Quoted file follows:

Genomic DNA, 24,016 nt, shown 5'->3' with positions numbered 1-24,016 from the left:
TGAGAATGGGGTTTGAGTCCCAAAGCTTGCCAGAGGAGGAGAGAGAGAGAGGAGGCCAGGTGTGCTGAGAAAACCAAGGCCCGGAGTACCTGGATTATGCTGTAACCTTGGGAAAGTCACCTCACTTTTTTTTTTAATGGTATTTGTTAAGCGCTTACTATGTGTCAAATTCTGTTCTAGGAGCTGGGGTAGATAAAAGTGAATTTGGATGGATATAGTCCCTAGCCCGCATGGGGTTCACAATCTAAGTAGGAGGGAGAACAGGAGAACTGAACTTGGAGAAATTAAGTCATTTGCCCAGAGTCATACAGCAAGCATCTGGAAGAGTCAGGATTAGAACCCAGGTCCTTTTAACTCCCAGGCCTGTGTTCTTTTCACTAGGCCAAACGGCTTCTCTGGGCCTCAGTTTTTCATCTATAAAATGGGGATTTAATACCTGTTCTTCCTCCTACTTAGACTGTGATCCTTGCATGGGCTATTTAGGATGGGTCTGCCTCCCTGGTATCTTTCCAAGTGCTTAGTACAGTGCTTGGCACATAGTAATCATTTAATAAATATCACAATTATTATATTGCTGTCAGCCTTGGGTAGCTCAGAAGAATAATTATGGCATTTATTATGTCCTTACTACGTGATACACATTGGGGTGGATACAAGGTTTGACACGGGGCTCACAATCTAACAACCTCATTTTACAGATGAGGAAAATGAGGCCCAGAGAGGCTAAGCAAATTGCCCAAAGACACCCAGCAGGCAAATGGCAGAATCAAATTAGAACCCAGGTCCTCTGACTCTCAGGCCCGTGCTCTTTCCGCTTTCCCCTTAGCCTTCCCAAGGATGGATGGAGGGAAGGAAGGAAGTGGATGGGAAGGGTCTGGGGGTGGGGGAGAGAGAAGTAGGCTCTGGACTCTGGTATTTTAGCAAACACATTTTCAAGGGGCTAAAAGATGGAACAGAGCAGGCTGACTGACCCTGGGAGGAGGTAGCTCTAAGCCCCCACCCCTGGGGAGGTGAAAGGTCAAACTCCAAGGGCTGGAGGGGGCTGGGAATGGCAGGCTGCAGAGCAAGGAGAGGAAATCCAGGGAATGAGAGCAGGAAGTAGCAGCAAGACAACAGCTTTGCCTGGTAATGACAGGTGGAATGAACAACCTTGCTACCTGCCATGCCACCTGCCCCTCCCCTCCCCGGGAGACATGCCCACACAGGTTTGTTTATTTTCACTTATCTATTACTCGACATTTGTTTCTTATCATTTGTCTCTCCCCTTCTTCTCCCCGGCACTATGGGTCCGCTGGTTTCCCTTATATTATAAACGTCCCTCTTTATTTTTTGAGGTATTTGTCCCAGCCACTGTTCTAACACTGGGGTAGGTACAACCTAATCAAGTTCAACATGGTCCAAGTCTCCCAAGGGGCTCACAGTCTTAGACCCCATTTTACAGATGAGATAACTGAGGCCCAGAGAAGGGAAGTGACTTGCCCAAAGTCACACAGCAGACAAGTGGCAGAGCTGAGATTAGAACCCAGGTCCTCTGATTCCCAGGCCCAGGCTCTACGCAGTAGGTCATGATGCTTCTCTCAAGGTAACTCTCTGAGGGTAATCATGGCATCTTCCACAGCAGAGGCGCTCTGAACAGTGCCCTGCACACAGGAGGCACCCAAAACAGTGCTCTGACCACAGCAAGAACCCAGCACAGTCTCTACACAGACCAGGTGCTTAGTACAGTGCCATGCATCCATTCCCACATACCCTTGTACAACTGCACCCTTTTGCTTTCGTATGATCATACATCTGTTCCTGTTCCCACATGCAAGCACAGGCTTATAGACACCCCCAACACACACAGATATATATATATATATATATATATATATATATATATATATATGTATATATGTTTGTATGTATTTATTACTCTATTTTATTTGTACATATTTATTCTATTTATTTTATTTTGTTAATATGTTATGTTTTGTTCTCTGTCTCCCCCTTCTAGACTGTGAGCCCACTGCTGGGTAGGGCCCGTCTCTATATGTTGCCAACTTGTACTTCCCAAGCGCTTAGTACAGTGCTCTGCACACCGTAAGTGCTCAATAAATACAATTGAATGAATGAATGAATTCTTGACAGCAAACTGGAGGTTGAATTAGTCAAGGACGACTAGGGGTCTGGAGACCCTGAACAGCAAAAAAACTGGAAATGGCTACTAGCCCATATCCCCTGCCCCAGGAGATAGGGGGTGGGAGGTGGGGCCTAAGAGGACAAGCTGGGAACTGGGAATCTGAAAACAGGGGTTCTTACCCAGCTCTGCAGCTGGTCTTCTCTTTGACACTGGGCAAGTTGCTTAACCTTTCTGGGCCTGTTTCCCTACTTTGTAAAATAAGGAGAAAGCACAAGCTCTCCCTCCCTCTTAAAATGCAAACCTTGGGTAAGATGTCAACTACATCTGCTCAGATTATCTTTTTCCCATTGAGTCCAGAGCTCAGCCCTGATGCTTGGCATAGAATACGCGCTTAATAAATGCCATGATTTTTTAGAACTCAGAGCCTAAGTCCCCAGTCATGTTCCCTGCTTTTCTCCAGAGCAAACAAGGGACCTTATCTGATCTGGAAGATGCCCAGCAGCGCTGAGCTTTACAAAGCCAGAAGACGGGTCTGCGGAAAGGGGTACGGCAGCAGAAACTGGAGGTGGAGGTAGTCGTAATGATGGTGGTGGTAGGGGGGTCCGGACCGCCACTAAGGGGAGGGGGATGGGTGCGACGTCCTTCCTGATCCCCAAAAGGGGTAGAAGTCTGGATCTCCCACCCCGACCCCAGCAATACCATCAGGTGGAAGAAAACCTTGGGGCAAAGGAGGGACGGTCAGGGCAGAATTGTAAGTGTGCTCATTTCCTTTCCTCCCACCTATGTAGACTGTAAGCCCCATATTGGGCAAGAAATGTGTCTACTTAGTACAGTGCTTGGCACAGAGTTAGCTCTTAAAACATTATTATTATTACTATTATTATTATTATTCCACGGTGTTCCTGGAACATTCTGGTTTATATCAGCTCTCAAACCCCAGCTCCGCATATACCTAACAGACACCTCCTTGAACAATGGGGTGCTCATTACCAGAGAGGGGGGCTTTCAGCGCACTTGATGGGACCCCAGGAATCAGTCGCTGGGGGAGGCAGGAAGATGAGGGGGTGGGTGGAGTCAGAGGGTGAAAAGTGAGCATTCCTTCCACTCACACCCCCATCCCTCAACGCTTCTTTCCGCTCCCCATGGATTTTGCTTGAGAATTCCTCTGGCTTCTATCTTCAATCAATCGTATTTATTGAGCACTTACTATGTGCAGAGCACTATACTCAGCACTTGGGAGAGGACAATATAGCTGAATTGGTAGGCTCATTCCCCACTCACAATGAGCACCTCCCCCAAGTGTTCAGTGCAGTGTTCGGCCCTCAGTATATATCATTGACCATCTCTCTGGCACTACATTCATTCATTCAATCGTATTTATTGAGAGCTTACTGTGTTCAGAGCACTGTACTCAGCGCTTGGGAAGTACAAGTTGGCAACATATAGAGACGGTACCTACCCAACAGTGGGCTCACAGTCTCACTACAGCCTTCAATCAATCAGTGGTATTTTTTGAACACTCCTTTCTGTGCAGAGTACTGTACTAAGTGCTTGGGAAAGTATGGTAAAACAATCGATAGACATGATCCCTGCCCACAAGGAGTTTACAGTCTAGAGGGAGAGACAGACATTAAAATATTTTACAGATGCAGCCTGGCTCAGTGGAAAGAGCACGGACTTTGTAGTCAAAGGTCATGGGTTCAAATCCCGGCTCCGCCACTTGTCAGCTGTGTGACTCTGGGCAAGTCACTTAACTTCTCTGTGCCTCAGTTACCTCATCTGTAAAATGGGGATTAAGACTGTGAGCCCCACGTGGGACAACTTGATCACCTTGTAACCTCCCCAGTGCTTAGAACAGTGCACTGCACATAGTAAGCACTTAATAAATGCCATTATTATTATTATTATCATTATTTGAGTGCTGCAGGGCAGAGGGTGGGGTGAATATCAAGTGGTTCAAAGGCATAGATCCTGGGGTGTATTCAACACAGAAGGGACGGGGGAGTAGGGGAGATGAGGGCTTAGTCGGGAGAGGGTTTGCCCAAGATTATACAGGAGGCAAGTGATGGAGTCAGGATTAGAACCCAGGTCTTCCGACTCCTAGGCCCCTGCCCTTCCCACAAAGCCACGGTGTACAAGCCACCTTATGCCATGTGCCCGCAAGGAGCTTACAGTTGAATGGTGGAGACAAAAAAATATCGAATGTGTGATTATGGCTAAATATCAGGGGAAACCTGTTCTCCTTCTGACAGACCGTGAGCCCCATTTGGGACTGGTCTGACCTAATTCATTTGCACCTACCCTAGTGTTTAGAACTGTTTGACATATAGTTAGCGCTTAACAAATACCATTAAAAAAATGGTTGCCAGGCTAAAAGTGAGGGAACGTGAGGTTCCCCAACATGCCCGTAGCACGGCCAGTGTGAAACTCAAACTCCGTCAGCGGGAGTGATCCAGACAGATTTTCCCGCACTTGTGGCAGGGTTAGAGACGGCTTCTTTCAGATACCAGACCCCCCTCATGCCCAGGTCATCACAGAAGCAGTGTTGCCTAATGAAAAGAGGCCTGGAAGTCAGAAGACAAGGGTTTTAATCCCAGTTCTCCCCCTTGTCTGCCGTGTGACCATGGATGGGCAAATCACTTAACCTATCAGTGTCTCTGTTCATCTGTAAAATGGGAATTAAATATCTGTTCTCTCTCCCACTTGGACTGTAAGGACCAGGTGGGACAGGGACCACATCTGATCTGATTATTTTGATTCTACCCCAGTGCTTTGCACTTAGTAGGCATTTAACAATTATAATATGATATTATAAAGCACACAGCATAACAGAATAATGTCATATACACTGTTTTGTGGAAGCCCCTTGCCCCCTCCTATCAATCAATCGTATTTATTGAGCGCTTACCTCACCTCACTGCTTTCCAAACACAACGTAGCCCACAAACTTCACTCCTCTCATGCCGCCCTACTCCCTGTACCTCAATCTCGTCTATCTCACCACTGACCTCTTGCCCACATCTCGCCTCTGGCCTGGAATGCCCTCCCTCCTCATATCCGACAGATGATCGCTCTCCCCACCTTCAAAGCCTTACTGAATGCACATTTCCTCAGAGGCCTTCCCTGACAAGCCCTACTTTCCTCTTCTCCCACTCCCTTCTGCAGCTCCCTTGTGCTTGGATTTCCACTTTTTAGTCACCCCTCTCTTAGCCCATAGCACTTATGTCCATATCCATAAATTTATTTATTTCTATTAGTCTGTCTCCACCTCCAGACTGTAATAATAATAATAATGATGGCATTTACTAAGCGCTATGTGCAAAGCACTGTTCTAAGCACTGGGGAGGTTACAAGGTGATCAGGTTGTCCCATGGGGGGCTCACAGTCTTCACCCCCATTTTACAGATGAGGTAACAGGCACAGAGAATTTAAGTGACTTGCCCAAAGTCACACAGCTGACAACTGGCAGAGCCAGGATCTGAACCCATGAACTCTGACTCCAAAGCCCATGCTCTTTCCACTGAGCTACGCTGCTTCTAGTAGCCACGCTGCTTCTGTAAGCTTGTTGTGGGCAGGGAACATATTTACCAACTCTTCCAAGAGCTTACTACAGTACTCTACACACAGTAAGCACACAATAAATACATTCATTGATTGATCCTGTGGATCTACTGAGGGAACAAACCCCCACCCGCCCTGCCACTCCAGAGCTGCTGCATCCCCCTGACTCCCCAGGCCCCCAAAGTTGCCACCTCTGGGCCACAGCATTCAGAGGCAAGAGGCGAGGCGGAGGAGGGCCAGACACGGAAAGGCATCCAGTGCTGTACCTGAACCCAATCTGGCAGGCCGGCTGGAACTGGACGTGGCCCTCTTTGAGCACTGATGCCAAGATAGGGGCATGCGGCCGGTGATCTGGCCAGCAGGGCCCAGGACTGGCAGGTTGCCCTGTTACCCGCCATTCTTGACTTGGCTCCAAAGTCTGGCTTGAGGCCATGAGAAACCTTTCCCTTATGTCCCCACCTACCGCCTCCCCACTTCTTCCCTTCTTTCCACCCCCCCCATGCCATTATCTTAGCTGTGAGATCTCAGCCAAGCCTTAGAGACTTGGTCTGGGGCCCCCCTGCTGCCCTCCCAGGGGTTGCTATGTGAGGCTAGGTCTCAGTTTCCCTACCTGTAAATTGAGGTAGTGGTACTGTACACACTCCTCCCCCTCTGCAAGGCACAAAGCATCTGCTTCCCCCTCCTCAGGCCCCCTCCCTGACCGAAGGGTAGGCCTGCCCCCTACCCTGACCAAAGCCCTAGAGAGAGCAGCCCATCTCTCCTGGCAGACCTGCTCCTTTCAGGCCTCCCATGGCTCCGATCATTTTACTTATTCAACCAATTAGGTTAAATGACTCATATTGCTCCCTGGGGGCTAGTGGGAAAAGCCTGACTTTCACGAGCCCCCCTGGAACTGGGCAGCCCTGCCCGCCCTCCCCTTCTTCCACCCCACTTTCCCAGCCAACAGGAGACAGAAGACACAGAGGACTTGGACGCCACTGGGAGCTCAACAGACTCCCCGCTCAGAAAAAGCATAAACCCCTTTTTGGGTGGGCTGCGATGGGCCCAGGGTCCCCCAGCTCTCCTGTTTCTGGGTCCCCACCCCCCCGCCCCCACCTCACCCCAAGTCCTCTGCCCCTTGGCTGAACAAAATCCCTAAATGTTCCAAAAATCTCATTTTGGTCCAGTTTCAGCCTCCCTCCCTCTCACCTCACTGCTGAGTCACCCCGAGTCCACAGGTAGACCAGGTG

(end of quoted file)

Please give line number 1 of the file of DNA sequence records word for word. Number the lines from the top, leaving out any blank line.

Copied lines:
Genomic DNA, 24,016 nt, shown 5'->3' with positions numbered 1-24,016 from the left: